Thursday, November 6, 2008

Configuration management

I'd really like a bit more feedback from the TIA community on my blog postings. Sometimes I am wondering if anyone is actually out there :-). I did see some of you on our International Partner Symposium Thursday/Friday last week, but there has to be more of you with an opinion!

To stir things up a bit - let me introduce a pretty interesting topic - configuration management.

In TIA we have the Workbench. This is a tool designed for many things (maybe too many actually). Among other things we are currently using it internally to manage the source code and configuration management of our releases.

Now - my question is - who amongst our customers and partners cares about the workbench? if so - what are you using it for - managing source code, customization and deployment?

Right now we are having many discussions internally in TIA about the Workbench and configuration management in general. Partly because we are growing significantly in terms of people involved in development, and partly because new Java components (other than PL/SQL object) are being introduced (which not necessarily are closely related to the Workbench).

What are your thoughts and comments to this topic? Do you care about the Workbench? Please post your comments to this article...

9 comments:

Anonymous said...

Sure, there is someone.
Anyway, I'm pretty sure that biggest obstacle for commenting or this sort of discussions is corporate code, that we need to obey.

Flemming Louw-Reimer said...

Hi anonymous...

I would expect it to be fairly safe to have an opinion and express it with regards to this topic...

Anonymous said...

Perhaps you could share TIA’s motivation for keeping workbench alive, rather than replacing it with a modern, standard tool? Is this just a case of "Not Invented Here" syndrome or does workbench provides distinct benefits that you guys feel other tools cannot provide?

Matt said...
This comment has been removed by the author.
Matt said...

I’ve been using the WB (and MONA before it) for many years on projects. The main reasons I’ve used the WB is that it’s easy to load up and manage TIA releases and project releases too; it works ok for version management and release management. I’ve rarely used the issue management and case system as customers generally have their own system for this which they want to be under their control.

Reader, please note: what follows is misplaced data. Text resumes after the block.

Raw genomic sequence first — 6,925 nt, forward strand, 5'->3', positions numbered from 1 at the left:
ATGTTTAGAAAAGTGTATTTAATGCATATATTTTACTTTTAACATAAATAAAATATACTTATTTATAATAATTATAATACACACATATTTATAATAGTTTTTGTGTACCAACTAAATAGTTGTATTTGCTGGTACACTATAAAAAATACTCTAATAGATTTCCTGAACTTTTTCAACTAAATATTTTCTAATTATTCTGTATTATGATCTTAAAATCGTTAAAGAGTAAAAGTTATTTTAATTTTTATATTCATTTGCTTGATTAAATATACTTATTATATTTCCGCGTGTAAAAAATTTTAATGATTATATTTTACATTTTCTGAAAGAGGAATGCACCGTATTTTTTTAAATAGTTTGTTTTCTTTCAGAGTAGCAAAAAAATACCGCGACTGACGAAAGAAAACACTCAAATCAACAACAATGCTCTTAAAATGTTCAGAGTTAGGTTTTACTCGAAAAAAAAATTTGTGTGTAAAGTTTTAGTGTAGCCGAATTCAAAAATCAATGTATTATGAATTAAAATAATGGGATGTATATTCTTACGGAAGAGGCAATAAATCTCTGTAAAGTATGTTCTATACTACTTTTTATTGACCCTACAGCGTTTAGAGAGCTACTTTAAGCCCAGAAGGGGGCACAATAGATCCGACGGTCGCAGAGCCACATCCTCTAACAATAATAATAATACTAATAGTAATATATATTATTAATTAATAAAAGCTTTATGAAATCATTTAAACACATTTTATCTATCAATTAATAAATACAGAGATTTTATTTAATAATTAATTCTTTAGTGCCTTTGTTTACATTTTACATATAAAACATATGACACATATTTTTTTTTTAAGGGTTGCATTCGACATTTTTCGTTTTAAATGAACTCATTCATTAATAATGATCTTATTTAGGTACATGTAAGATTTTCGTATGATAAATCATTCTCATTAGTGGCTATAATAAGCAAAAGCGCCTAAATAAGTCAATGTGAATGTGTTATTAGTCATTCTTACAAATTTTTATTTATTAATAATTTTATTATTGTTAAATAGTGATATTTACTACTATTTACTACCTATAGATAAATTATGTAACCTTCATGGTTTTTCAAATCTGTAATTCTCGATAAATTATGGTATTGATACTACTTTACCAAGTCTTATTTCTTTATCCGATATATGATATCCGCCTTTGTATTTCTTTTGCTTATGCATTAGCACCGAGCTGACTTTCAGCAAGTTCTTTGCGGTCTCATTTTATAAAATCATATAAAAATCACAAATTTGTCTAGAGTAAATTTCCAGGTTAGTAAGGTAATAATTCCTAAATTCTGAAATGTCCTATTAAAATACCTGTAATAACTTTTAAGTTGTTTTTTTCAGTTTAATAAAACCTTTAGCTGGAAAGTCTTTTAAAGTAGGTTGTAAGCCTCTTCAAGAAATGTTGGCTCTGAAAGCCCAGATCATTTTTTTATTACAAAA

I guess the WB is a bit of a Swiss Army Knife and perhaps does have too wide a remit but for the use I put it to it is adequate.
From a customer perspective almost every TIA implementer knows the WB and how to use it so it gives the customer flexibility in choosing implementers from the market.
If you are going to replace the WB with some other standard system then please make sure that you don’t increase the cost of upgrading TIA to the customer by increasing the complexity of version control and release configuration. Any new system should be cost neutral or have real benefits to the customer not just a cost saving for TIA Tech.

Flemming Louw-Reimer said...

We are not planning replacing WB anytime soon, but we are interested in understanding the use of it. Matt, I agree on your comments to the benefits. We should only replace it provided there is a better alternative for the customers.

Rune Skogseide said...

As TIA moves to java and JDeveloper I would expect that the workbench is to be replaced by subversion. Subversion has a groving userbase and is supported by more and more developer tool, i.e. Toad that we also use a lot.

Flemming Louw-Reimer said...

Hi Rune

Thanks for your comment. Yes, subversion is definately one of the alternatives we are considering. We are currently using it internally in TIA to manage our Java bits...

morisil said...

Approach to source code management differs in PL/SQL and Java projects. The artifacts being effect of the "build" or "release" procedures have slightly different nature. From the other side in typical TIA implementation with Java based front-end, releases from both worlds are usually tightly coupled and release manages have to take care of proper versioning and proper deployment sequence in all the tiers. It would be very nice to have source code management tool able to keep in one place code from all the tiers of concrete TIA implementation. It could be built on top of subversion, git or any other decent SCM system.